Documents: Latest From: Liesbeth Leatherbarrow:

Fire Blight: Tips On Control And Prevention
by Liesbeth Leatherbarrow
by Liesbeth Leatherbarrow

Liesbeth has written for several western gardening publications, including Gardens West and The Gardener for the Prairies. She has also co-authored three gardening books: The Calgary Gardener (with the Calgary Horticultural Society), The Calgary Gardener, Volume Two: Beyond the Basics (with Lesley Reynolds), and 101 Best Plants for the Prairies (with Lesley Reynolds).

December 10, 2000

1pt.gif (86 bytes)Fire blight, a bacterial disease that ravages familiar trees and shrubs of the rose family (apple, crabapple, pear, mountain ash, spirea, cotoneaster, hawthorn, saskatoon) has reared its ugly head in our community. I know this because our 'Royalty' crabapple and all the others in the neighbourhood have succumbed; 'Royalties', especially, are poorly equipped to ward off this disease and are usually the first to take a hit. 1pt.gif (86 bytes)1pt.gif (86 bytes)Faced with making a difficult decision (do I replace the tree or try to save it?) I consulted several arborists and did some research of my own. Here is what I learned about this insidious disease that can sneak up on you if you are not vigilant and for which there is no known cure.

Cause and Transmission

  • Fire blight is caused by the bacterium Erwinia amylovora.

  • It overwinters at the margins of cankers and becomes active when the ambient air temperature reaches 18° C (65° F).

  • Few overwintering cankers become active in the spring, but it only takes one to spread the disease throughout an entire community.

  • Bacterial growth is favoured by rain, heavy dews, and high humidity, conditions that often prevail during Calgary springs.

  • Fire blight bacteria are spread by splashing rain or insects (bees, flies, ants); blossoms are a common entry point for the bacteria, so trees and shrubs are most vulnerable when they are in bloom; bacteria multiply rapidly in blossom nectar.

  • Actively growing shoot tips are also highly susceptible to infection; bacteria may enter through natural openings on twigs or through wounds created by sucking insects, wind-whipping, or hail.


  • Diseased blossoms become water-soaked and turn brown; droplets of bacterial ooze may be visible; infected trees often experience premature blossom drop.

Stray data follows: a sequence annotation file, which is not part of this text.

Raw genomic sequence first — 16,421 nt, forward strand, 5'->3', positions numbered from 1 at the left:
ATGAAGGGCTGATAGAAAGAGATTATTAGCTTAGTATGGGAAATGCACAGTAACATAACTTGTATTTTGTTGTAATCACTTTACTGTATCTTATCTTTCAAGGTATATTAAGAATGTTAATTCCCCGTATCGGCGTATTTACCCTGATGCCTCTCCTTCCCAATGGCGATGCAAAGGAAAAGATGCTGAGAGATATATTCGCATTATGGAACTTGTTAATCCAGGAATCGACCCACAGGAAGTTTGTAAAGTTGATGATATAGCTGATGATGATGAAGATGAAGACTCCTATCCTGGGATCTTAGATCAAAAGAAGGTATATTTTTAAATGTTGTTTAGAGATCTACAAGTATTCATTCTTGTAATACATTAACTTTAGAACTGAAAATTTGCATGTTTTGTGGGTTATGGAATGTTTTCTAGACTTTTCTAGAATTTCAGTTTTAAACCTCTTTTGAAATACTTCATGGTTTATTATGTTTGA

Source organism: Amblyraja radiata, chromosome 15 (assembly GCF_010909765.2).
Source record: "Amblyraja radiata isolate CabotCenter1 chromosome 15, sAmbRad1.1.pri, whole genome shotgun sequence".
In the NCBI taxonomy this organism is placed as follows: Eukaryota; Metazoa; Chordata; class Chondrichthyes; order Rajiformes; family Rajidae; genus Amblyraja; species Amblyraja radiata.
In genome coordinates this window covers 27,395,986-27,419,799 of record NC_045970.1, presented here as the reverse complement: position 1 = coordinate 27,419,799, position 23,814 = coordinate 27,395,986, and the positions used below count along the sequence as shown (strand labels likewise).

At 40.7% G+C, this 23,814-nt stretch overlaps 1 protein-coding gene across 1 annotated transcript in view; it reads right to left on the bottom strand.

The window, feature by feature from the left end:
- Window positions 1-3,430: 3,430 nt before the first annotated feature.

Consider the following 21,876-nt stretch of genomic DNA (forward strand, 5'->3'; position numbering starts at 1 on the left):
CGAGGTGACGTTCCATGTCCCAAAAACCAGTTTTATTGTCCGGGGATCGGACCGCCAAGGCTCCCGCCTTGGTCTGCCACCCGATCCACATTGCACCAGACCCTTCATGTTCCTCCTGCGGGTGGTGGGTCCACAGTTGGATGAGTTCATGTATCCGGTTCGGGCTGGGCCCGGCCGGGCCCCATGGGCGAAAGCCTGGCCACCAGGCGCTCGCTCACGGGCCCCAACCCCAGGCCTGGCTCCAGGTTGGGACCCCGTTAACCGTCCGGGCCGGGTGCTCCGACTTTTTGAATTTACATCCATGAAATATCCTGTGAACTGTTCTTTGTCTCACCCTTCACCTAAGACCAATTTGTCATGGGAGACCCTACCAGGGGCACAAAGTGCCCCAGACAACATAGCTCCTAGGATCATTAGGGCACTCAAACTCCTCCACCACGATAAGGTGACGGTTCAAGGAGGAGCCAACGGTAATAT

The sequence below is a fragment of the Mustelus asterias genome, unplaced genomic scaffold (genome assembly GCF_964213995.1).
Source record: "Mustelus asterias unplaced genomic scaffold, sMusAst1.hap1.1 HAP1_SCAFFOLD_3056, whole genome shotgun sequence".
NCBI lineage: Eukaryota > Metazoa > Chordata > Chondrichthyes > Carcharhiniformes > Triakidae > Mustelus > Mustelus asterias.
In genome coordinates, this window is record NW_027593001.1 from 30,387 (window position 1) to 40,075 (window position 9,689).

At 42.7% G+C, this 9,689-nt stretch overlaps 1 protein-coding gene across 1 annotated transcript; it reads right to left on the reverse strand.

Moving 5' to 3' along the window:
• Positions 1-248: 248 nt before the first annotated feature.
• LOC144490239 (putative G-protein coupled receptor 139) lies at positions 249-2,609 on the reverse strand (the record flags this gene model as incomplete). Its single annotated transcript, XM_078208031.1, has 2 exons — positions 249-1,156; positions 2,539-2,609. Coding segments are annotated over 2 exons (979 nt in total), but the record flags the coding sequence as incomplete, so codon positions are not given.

• Infected leaves suddenly turn brown, as though scorched by fire; they remain attached to dead branches throughout the summer.

  • Twig blight starts in the soft growth at the tips of new shoots and works its way down into the older portions of the twig; twigs turn a wrinkled brown or black; the ends of infected branches often bend over to resemble a shepherd's crook.

  • Clear amber liquid may be found oozing from diseased twigs.

  • On badly infected trees, bark cankers may also be present; these are indented, discoloured areas, often characterized by the presence of bacterial ooze.

Control and Prevention

  • Be vigilant and prune blighted twigs and cankers as soon as they appear by making cuts at least 10 cm (4 in.) below or around the infected area.

  • Prune during the dormant season (winter) when there is less chance of spreading the bacteria.

  • If you must prune during active growth, cuts must be made at least 40 cm (15 in.) below the infected area.

  • Remove an entire branch if it is more than half girdled by cankers.

  • To prevent spreading the infection, use a 10% bleach solution to disinfect pruning shears BETWEEN EVERY CUT.

  • Dispose of all diseased leaves, branches, twigs in the garbage or burn them; do not compost or use as mulch; bacteria can remain active for a long time.

  • Refrain from using a high nitrogen fertilizer around susceptible trees and shrubs; this promotes vigorous new growth which is more susceptible to fire blight

  • Suckers and water sprouts are also vulnerable to infection, so should be pruned as soon as they appear.

  • Hose down susceptible shrubs and trees on a regular basis to remove any sucking insects that create wounds through which fire blight bacteria enter.

  • There is no known chemical cure for fire blight although agricultural streptomycin, an antibiotic, is recommended by some as a preventive measure; this can be an expensive and time-consuming proposition; to be effective, trees must be sprayed frequently during their entire bloom period and on an annual basis as long as there are other infected trees (e.g. the neighbours') in the vicinity.

  • If fire blight infection continues to spread in your tree despite your best efforts to control it, then you may be better off cutting the tree down and replacing it with a disease resistant genus, species, or cultivar.

  • New Eden
  • Kids Garden
  • Plant a Row Grow a Row